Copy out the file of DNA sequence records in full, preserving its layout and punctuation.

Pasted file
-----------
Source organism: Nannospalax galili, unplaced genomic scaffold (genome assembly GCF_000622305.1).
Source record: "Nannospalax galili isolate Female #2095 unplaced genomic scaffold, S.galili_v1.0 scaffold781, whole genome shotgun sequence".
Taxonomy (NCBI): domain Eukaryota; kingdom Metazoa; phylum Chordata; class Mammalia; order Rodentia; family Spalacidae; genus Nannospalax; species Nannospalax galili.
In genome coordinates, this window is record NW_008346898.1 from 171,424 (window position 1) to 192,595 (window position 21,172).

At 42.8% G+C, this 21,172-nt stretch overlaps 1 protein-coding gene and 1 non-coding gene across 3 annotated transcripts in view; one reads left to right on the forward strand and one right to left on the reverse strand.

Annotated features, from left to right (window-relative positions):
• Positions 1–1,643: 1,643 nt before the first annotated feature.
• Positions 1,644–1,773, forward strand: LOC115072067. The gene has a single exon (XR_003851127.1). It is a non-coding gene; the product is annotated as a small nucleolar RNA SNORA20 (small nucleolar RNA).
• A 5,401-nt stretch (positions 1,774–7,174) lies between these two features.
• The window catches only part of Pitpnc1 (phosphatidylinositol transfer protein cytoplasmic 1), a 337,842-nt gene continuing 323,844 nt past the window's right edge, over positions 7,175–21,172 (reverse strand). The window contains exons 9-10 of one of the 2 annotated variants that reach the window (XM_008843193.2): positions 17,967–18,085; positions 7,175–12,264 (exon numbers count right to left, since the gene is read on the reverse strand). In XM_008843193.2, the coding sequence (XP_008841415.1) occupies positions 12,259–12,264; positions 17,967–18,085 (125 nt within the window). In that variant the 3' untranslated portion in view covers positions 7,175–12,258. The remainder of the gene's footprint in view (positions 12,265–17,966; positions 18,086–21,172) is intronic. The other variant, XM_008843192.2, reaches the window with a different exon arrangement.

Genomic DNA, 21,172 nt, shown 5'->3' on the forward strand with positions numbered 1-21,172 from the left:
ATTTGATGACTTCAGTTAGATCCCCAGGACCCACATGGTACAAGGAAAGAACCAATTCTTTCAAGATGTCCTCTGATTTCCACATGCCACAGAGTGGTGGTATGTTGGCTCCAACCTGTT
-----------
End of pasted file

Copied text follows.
Source organism: Nannospalax galili, unplaced genomic scaffold (genome assembly GCF_000622305.1).
Source record: "Nannospalax galili isolate Female #2095 unplaced genomic scaffold, S.galili_v1.0 scaffold781, whole genome shotgun sequence".
Taxonomy (NCBI): domain Eukaryota; kingdom Metazoa; phylum Chordata; class Mammalia; order Rodentia; family Spalacidae; genus Nannospalax; species Nannospalax galili.
In genome coordinates, this window is record NW_008346898.1 from 171,424 (window position 1) to 192,595 (window position 21,172).

At 42.8% G+C, this 21,172-nt stretch overlaps 1 protein-coding gene and 1 non-coding gene across 3 annotated transcripts in view; one reads left to right on the forward strand and one right to left on the reverse strand.

Annotated features, from left to right (window-relative positions):
• Positions 1–1,643: 1,643 nt before the first annotated feature.
• Positions 1,644–1,773, forward strand: LOC115072067. The gene has a single exon (XR_003851127.1). It is a non-coding gene; the product is annotated as a small nucleolar RNA SNORA20 (small nucleolar RNA).
• A 5,401-nt stretch (positions 1,774–7,174) lies between these two features.
• The window catches only part of Pitpnc1 (phosphatidylinositol transfer protein cytoplasmic 1), a 337,842-nt gene continuing 323,844 nt past the window's right edge, over positions 7,175–21,172 (reverse strand). The window contains exons 9-10 of one of the 2 annotated variants that reach the window (XM_008843193.2): positions 17,967–18,085; positions 7,175–12,264 (exon numbers count right to left, since the gene is read on the reverse strand). In XM_008843193.2, the coding sequence (XP_008841415.1) occupies positions 12,259–12,264; positions 17,967–18,085 (125 nt within the window). In that variant the 3' untranslated portion in view covers positions 7,175–12,258. The remainder of the gene's footprint in view (positions 12,265–17,966; positions 18,086–21,172) is intronic. The other variant, XM_008843192.2, reaches the window with a different exon arrangement.

Genomic DNA, 21,172 nt, shown 5'->3' on the forward strand with positions numbered 1-21,172 from the left:
ATTTGATGACTTCAGTTAGATCCCCAGGACCCACATGGTACAAGGAAAGAACCAATTCTTTCAAGATGTCCTCTGATTTCCACATGCCACAGAGTGGTGGTATGTTGGCTCCAACCTGTT